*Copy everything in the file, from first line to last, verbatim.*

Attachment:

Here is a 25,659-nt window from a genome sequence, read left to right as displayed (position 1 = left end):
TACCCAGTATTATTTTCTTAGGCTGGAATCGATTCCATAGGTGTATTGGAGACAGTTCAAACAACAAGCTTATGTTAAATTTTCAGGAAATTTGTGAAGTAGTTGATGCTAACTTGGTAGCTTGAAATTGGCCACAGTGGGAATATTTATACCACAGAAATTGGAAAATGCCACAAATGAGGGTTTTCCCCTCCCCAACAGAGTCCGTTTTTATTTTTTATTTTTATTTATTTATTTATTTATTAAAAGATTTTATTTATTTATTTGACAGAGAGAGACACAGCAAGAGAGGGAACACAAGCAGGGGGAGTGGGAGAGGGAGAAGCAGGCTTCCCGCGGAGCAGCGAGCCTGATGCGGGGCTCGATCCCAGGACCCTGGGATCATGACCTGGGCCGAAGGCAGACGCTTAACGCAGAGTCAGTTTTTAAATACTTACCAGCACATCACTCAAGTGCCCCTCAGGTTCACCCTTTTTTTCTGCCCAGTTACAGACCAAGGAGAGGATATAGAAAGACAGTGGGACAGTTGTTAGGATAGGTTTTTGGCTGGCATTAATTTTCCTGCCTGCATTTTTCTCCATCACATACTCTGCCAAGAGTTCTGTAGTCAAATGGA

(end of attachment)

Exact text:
Here is a 25,659-nt window from a genome sequence, read left to right as displayed (position 1 = left end):
TACCCAGTATTATTTTCTTAGGCTGGAATCGATTCCATAGGTGTATTGGAGACAGTTCAAACAACAAGCTTATGTTAAATTTTCAGGAAATTTGTGAAGTAGTTGATGCTAACTTGGTAGCTTGAAATTGGCCACAGTGGGAATATTTATACCACAGAAATTGGAAAATGCCACAAATGAGGGTTTTCCCCTCCCCAACAGAGTCCGTTTTTATTTTTTATTTTTATTTATTTATTTATTTATTAAAAGATTTTATTTATTTATTTGACAGAGAGAGACACAGCAAGAGAGGGAACACAAGCAGGGGGAGTGGGAGAGGGAGAAGCAGGCTTCCCGCGGAGCAGCGAGCCTGATGCGGGGCTCGATCCCAGGACCCTGGGATCATGACCTGGGCCGAAGGCAGACGCTTAACGCAGAGTCAGTTTTTAAATACTTACCAGCACATCACTCAAGTGCCCCTCAGGTTCACCCTTTTTTTCTGCCCAGTTACAGACCAAGGAGAGGATATAGAAAGACAGTGGGACAGTTGTTAGGATAGGTTTTTGGCTGGCATTAATTTTCCTGCCTGCATTTTTCTCCATCACATACTCTGCCAAGAGTTCTGTAGTCAAATGGA